Friend John's brother goes to a local junkyard and shoots rats with a 12 gauge Fox Model B shotgun. The stock in places is wafer thin, and it eventually splintered in 5 places. The right barrel also wouldn't work. When I got it, a couple of receiver pins were not in place. When that happens, springs do crazy things to remaining parts. I was able to put it back together, and the reason the right barrel wouldn't work was due to a worn sear / hammer relationship. I could get a new sear, but couldn't find a hammer, so I put it back together witht the left only working again. I didn't want to spend a lot of time on it because I didn't think the repaired stock would have a lot of longevity. I soaked the oil out of the stock and broken pieces, then reglued and clamped. I noticed it had already been repaired once in its life. I steel wooled the excess dried glue off then recoated with a couple coats of Tru-Oil.
A few weeks later when dropping off the gun to John, he showed me his brother's latest junkyard find. In a locked and rusty metal box were three handguns, pretty worse for the wear. The first one was a Spanish "Buffalo" .25 that I may have a chance to get working after soaking in oil for a lifetime. I'll need a magazine spring minimum for full function if everything else goes okay. The next was a rusty old Iver Johnson that should work if I can make some kind of trigger return spring and clean the corrosion off. Then he pulled out an old S&W break top and I almost wet myself. So far I think it's a New Model Number 3 in .45 Webley. It has the NOT ENGLAND stamp above the trigger guard, so it was an export, and the forcing cone ring in the cylinder tells me it could be that rarer cartridge. I sent drawings and pictures to Roy Jinks, the S&W historian for a letter of authenticity, which, by itself, should increase the value by several times. It may even be worth it to send out for a restoration. It is mechanically perfect with a great trigger and what looks like original stag grips. What a find! We should be so lucky!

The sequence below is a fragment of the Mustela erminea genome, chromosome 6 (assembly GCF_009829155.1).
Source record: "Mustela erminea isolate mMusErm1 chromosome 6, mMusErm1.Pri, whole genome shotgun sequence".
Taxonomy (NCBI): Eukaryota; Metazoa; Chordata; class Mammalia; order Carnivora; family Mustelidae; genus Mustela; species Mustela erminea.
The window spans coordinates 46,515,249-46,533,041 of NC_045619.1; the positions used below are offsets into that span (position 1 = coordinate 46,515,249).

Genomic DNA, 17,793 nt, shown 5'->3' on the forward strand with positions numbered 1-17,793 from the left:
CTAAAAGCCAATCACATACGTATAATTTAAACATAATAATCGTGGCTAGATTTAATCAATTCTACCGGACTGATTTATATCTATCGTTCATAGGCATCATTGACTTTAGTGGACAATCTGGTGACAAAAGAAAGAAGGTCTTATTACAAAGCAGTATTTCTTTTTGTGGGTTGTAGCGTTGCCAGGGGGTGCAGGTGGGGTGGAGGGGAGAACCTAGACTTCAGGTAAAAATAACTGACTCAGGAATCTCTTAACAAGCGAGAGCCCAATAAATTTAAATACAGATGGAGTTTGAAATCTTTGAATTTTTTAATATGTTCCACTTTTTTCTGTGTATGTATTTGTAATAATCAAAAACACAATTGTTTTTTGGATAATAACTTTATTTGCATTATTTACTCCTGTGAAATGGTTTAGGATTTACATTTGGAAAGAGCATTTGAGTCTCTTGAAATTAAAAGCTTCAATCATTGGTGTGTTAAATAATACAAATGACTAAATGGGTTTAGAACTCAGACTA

I appointed our man Trevor as Training Coordinator, and he completed his four Binoculars 101 Training classes last week. He did a great job, and he'll start the Riflescopes 101 trainings this week. Kudos to Trevor!
Our Product Intelligence department does a lot of filming for our Marketing department. Take a look at WWW.Youtube.com/OpticsPlanet for the latest. Chase just completed a spot using an OTIS kit to clean a black gun that may prove helpful, and more are filmed every day. I take one of the small OTIS kits with me on all my hunts.